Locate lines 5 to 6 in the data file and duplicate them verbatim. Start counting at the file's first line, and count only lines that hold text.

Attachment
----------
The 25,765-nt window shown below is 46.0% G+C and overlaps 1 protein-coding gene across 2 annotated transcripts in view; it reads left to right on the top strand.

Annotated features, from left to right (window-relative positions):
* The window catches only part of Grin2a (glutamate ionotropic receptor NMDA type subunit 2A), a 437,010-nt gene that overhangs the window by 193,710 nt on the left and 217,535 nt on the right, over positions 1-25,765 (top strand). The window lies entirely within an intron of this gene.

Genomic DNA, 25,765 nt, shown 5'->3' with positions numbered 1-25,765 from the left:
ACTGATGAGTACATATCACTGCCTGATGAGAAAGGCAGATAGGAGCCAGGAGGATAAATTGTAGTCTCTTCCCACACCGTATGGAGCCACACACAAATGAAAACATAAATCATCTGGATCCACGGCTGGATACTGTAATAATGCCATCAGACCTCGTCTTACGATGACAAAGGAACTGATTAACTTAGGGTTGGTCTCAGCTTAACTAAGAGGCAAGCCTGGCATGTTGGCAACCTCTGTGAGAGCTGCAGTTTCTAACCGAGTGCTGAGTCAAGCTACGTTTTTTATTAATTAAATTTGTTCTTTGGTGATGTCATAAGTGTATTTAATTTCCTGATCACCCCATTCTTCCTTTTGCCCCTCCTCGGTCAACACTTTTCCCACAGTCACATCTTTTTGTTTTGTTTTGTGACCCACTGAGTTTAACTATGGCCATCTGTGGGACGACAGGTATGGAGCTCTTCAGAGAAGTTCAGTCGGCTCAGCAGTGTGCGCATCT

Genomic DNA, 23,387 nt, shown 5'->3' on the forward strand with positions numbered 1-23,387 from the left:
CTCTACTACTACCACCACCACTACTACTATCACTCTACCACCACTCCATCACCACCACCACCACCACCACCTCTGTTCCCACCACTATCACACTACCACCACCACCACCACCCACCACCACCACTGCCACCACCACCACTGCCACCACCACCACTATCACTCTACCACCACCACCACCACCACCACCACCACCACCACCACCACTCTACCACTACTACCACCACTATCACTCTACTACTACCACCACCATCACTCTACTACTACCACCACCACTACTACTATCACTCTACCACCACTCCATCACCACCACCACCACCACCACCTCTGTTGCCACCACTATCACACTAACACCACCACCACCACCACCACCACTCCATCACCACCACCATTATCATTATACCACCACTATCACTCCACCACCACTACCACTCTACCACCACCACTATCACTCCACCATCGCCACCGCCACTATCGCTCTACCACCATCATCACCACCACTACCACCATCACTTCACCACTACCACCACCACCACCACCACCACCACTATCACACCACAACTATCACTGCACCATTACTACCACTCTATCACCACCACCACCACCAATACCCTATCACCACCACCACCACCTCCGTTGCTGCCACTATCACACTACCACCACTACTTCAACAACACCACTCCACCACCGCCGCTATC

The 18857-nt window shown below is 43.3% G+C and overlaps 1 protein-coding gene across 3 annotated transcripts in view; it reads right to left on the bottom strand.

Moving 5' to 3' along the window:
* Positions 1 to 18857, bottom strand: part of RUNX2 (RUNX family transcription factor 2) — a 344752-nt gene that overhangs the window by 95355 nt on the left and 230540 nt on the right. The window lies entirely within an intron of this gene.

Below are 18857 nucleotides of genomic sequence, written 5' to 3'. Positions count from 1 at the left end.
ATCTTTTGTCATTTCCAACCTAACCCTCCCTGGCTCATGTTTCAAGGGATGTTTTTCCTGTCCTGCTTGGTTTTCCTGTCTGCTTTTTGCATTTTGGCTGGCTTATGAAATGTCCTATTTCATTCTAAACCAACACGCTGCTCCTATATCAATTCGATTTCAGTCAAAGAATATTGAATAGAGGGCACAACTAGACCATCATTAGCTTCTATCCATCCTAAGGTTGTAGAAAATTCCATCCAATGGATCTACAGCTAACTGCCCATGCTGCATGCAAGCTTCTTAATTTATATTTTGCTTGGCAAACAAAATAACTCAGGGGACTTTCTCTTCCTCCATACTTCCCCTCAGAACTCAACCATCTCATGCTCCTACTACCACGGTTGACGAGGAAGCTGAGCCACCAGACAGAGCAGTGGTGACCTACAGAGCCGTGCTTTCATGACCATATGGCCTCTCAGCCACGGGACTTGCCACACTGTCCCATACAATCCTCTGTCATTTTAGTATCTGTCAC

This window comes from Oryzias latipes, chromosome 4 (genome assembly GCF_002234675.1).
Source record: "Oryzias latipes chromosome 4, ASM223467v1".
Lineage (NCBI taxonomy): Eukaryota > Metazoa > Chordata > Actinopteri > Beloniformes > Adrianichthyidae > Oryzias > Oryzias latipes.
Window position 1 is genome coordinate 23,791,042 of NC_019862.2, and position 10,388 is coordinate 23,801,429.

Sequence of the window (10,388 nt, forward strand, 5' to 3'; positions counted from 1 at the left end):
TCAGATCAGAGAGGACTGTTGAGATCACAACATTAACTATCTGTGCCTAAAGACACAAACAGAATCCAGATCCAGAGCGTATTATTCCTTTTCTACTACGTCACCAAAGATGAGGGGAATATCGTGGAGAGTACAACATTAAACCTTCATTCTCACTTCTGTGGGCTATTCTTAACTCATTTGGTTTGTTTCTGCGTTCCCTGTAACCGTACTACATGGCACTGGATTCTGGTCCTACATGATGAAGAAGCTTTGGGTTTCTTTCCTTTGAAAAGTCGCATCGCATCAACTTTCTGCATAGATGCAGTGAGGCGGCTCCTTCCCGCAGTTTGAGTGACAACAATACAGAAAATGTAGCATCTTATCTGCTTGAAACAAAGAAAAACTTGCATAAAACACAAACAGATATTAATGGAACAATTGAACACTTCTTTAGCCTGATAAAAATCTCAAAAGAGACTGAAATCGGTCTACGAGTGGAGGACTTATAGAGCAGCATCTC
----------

ACTGATGAGTACATATCACTGCCTGATGAGAAAGGCAGATAGGAGCCAGGAGGATAAATTGTAGTCTCTTCCCACACCGTATGGAGCCACACACAAATGAAAACATAAATCATCTGGATCCACGGCTGGATACTGTAATAATGCCATCAGACCTCGTCTTACGATGACAAAGGAACTGATTAACTTAGGGTTGGTCTCAGCTTAACTAAGAGGCAAGCCTGGCATGTTGGCAACCTCTGTGAGAGCTGCAGTTTCTAACCGAGTGCTGAGTCAAGCTACGTTTTTTATTAATTAAATTTGTTCTTTGGTGATGTCATAAGTGTATTTAATTTCCTGATCACCCCATTCTTCCTTTTGCCCCTCCTCGGTCAACACTTTTCCCACAGTCACATCTTTTTGTTTTGTTTTGTGACCCACTGAGTTTAACTATGGCCATCTGTGGGACGACAGGTATGGAGCTCTTCAGAGAAGTTCAGTCGGCTCAGCAGTGTGCGCATCT

Genomic DNA, 23,387 nt, shown 5'->3' on the forward strand with positions numbered 1-23,387 from the left: